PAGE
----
In middle school, I grew consumed with The X-Files. I loved the extended mythology and the way in which horror and optimism intertwined--that the trauma of watching aliens abduct his sister could galvanize Fox Mulder to chase after them, to buck systems and convention in favor of what he knew to be true. He knew, and he wanted to believe.

I didn’t know, but I, too, wanted to believe, and alongside what I can only assume was a generation of kids looking for flying saucers, I imagined one day I might see something.

And this interest in seeing and believing took on a greater urgency, maybe just because The X-Files was newer and cooler than the Start Trek: The Next Generation episodes I had already watched for years. Space seemed to readily accessible on TNG, not a struggle but a foregone conclusion, not a mystery but simply the way things were. I don’t recall Captain Picard ever looking out at the stars, even as his ship maneuvered across a field of them.

And perhaps that’s why, a decade later, I would grow enamored with Firefly--a show in which space travel was a given, but nothing was ever easy. It was a show about a ragtag crew just trying to make ends meet, in over their heads when they stumbled upon secrets The Alliance--which I fancied not to be so different from Star Trek’s Federation, or the government agencies the Cigarette Smoking Man was a party to--didn’t want to see the light of day. Moreover, there was theme song and it’s iconic refrain: You can’t take the sky from me.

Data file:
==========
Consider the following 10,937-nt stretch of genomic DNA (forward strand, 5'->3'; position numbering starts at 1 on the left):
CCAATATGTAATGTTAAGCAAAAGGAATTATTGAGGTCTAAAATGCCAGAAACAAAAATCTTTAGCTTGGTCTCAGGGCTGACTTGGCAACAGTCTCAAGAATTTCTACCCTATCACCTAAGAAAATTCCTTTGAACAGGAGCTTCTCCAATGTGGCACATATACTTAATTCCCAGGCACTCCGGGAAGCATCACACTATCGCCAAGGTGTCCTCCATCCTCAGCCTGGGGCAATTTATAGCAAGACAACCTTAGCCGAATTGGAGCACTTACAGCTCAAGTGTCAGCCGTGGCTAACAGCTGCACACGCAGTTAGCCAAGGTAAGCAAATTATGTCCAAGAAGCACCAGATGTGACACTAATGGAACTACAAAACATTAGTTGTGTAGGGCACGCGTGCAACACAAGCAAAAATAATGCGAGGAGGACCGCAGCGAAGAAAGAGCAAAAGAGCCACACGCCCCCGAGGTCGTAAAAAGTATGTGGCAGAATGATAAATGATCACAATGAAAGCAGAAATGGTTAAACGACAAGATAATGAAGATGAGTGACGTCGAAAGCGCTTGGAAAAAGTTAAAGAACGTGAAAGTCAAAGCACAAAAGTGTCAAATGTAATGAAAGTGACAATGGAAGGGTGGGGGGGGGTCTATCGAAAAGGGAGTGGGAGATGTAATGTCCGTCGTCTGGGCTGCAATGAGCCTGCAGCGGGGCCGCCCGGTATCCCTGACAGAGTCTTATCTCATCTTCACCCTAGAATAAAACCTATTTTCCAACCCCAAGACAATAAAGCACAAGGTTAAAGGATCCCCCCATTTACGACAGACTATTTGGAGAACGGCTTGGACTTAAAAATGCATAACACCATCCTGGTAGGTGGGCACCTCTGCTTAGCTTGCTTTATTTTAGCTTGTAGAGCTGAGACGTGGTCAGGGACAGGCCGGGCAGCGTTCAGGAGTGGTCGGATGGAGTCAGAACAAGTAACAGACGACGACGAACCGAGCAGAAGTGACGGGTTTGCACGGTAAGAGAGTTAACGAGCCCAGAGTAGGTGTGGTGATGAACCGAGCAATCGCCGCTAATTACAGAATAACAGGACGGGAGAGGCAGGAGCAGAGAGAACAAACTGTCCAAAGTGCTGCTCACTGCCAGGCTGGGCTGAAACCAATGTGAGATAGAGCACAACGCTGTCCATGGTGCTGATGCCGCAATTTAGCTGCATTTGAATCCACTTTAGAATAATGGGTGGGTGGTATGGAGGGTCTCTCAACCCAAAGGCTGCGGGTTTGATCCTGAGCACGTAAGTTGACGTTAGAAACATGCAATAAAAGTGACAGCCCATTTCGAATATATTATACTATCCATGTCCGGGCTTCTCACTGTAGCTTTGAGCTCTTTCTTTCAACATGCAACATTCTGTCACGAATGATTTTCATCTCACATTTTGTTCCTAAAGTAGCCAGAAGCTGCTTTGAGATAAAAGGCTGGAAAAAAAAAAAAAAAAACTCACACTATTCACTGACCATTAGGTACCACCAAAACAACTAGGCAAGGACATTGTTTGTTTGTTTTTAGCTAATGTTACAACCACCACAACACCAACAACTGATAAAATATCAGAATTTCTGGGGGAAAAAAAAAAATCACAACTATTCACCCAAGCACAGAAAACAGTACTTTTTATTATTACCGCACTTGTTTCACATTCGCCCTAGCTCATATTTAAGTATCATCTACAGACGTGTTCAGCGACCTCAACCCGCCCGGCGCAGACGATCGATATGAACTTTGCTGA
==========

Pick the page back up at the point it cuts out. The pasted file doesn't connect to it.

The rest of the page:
In this unlikely, unsurprisingly canceled series, Joss Whedon somehow recognized that which is most appealing about space for dreamers the likes of myself--the vastness of it. The ability to disappear into it. The wandering, against all probability and intended mission (or prime directive).

I moved to Baltimore at the age of 24. I’d visited my share of big cities prior to that point, but it wasn’t until that six and a half year stretch that I grew more or less accustomed to starless nights.

One of my last nights in the city, before the move to Oregon, I listened to “Recovering the Satellites,” the title track from the 1996 Counting Crows album, and it set me off thinking. Adam Duritz references getting back to basics and somehow, on that listening I recognized something small town in his voice and in the lyrics--about the way small town people look out on the night sky and let their minds wander. On the bridge, Duritz’s voice soars, narrating a girl who “sees shooting stars and comet tails. She’s got heaven in her eyes.” Moments later, he goes on to sing the lyrics that have always resonated with me most of all: “We only stay in orbit for a moment of time. And you’re everybody’s satellite. I wish that you were mine.”

And I reflected on the many times I had identified with that lyrics—first when I learned that my middle school crush was moving out of state at the end of the school year, then in the fleeting nights of summer camp, then in the lead up to college graduation. Again, 30 years old and thinking of the friends I’d miss most after I left Baltimore and how little time we had left in orbit with one another.

When you see someone everyday, there’s a piece of you that expects it won’t ever change. But then a simple change of schools, jobs, towns, states, or sides of country can change everything. Before you know it, the people you took for granted had might as well be a galaxy away. And there you stand, without a transporter or shuttle in sight to help navigate the light years.

So, given the opportunity, I still like looking at stars, just like I did in childhood. Less so, now, in speculation about what I might find. More in consideration of who might look up at that very same black back drop and see the same formations of burning light. Who might remember my name at the same moment their faces cross my mind.